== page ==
BY KATE DENNETT
A mother has released a song in tribute to her son on the second anniversary of his passing.
Crystal Palace lawyer Joanna Brown has ventured into songwriting and released her first song, Climbing the Clouds, in memory of her son, Alexander Paul.
Alexander began to venture into politics after Theresa May visited Clapham’s St Francis Xavier College to hear students’ views on stop and search.
He was then invited to tell his story at the House of Commons and made sure young black men’s views were heard about stop and search and knife crime.
But he was diagnosed with cancer in 2017 and passed away shortly after, at the age of 21.
Joanna said Alexander left such an impact on his community and everyone that knew him, inspiring others to speak up for what they believe in.
He also encouraged his mother to follow her dream of songwriting, which is exactly what she has now decided to do.
Joanna said: “I have always wanted to be a songwriter and I have dabbled a little bit but never really done anything with it.
Just before my son collapsed – Alexander was one of those inspiring people – he bought me a songwriting book and said ‘look mum, achieve your goals’.”
The song encourages people to reach for their goals and achieve their dreams despite any obstacles that may stand in their way. It is an uplifting and emotional song that sums up Alexander’s bright and inspiring personality.
Joanna said: “It is an uplifting song as that is what he was about. In his pain, especially in the last two months of his life, he was a people magnet. Despite his own pain he was encouraging and uplifting people. He would walk in a room and it would just light up”.
Joanna now feels it is her mission to achieve the goals that he spoke about when he was ill. She released a posthumous book of his poetry and writing called Climbing Clouds, Catching Comets.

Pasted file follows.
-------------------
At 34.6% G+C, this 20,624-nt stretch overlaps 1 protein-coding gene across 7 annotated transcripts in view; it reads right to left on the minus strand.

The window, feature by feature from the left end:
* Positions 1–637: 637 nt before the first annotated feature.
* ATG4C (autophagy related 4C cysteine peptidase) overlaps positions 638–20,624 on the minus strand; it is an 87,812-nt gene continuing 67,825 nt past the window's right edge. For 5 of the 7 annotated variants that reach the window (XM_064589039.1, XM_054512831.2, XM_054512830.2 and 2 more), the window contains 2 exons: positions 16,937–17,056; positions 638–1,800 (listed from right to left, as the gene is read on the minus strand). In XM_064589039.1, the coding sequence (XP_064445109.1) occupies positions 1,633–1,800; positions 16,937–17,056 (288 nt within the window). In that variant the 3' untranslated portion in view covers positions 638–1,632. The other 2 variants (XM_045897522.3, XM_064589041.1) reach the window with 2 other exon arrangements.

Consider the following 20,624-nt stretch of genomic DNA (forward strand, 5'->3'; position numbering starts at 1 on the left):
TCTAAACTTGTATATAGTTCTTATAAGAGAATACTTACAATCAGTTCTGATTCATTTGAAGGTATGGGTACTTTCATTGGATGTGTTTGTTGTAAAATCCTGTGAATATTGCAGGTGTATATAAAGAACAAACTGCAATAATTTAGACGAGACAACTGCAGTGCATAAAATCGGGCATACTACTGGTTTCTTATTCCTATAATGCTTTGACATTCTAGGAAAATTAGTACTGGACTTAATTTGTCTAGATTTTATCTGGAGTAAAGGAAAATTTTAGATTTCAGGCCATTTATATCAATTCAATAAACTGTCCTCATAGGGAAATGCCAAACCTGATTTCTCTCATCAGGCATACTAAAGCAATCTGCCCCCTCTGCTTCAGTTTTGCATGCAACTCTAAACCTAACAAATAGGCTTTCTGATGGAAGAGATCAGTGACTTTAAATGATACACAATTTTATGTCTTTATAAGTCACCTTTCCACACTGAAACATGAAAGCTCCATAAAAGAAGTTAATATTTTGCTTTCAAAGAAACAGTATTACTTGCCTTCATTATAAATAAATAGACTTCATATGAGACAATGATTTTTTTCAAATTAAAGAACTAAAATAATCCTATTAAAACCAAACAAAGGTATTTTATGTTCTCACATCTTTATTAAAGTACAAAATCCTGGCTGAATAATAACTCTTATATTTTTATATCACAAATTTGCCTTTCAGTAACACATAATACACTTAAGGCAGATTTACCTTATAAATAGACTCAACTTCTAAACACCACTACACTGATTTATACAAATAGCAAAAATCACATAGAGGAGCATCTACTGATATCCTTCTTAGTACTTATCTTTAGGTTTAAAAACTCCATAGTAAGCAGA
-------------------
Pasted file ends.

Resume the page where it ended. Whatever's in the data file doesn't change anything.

Alexander felt spoken word poetry was an important way for young men to get their emotions out and wrote about mental health issues in his verse.
His mum has teamed up with four other women poets who have written about mental health. She will share some of Alexander’s work in Waterstones in Clapham on July 25 alongside the other writers.
Joanna is now in the process of setting up a charity in memory of Alexander called the Alexander Paul Foundation. The charity will work with people aged eight to 25 to get them to express themselves through the creative arts.
She wants to ensure young people are making the most of the opportunities that they have. She now wants to focus on her songwriting and achieving her own goals, as her son would have wanted her to do.
Joanna said: “I have a few [more songs] in the pipeline. I wrote a more jazzy number, again inspired by my son, and I have written in the past when my father passed away. I wrote a tribute song to him which I am looking to release now.
“I also have a spiritual song based on my favourite psalm, psalm 27, that I am going to develop. I feel now that I have that confidence to do so. “I want to keep focusing on my songwriting – more songwriting than singing – and then maybe someone could pick them up and say ‘oh, that’s a nice song, I’d like to sing that’… that would just be an honour.”
She joked: “I watched the Eurovision song contest and the UK didn’t do very well – we never do very well. But I thought ‘maybe I could have a go at that and try to come up with something’. I just seem to have a new confidence now. “Out of a tragedy you can sit down and mope – which of course you do.
It is not easy losing a child and the first few months I was feeling sorry for myself and questioning myself – but then somehow you find that strength. I just remember the type of person that he was and he would have wanted me to use his skills.
“There is a niche for everybody and just because you are publicly educated it doesn’t mean you can’t be a politician, or an MP, or whatever your goal is.”
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